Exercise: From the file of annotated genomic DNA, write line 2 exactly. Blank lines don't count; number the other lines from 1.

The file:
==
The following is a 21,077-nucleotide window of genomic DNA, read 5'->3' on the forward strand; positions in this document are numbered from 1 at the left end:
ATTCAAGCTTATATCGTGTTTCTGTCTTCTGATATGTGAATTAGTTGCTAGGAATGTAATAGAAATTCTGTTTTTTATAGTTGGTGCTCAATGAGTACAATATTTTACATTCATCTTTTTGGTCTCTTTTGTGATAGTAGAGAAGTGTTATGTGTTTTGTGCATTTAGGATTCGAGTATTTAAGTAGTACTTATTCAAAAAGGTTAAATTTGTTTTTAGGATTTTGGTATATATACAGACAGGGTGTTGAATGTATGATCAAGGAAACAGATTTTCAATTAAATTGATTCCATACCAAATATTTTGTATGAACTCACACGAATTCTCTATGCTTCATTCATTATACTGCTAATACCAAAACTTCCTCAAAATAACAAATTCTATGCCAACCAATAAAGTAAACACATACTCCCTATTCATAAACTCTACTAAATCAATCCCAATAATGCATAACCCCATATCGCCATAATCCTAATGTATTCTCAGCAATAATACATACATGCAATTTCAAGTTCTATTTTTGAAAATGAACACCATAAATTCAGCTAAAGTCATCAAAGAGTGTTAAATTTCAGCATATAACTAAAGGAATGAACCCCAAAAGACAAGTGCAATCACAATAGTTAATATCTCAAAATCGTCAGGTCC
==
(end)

ATTCAAGCTTATATCGTGTTTCTGTCTTCTGATATGTGAATTAGTTGCTAGGAATGTAATAGAAATTCTGTTTTTTATAGTTGGTGCTCAATGAGTACAATATTTTACATTCATCTTTTTGGTCTCTTTTGTGATAGTAGAGAAGTGTTATGTGTTTTGTGCATTTAGGATTCGAGTATTTAAGTAGTACTTATTCAAAAAGGTTAAATTTGTTTTTAGGATTTTGGTATATATACAGACAGGGTGTTGAATGTATGATCAAGGAAACAGATTTTCAATTAAATTGATTCCATACCAAATATTTTGTATGAACTCACACGAATTCTCTATGCTTCATTCATTATACTGCTAATACCAAAACTTCCTCAAAATAACAAATTCTATGCCAACCAATAAAGTAAACACATACTCCCTATTCATAAACTCTACTAAATCAATCCCAATAATGCATAACCCCATATCGCCATAATCCTAATGTATTCTCAGCAATAATACATACATGCAATTTCAAGTTCTATTTTTGAAAATGAACACCATAAATTCAGCTAAAGTCATCAAAGAGTGTTAAATTTCAGCATATAACTAAAGGAATGAACCCCAAAAGACAAGTGCAATCACAATAGTTAATATCTCAAAATCGTCAGGTCC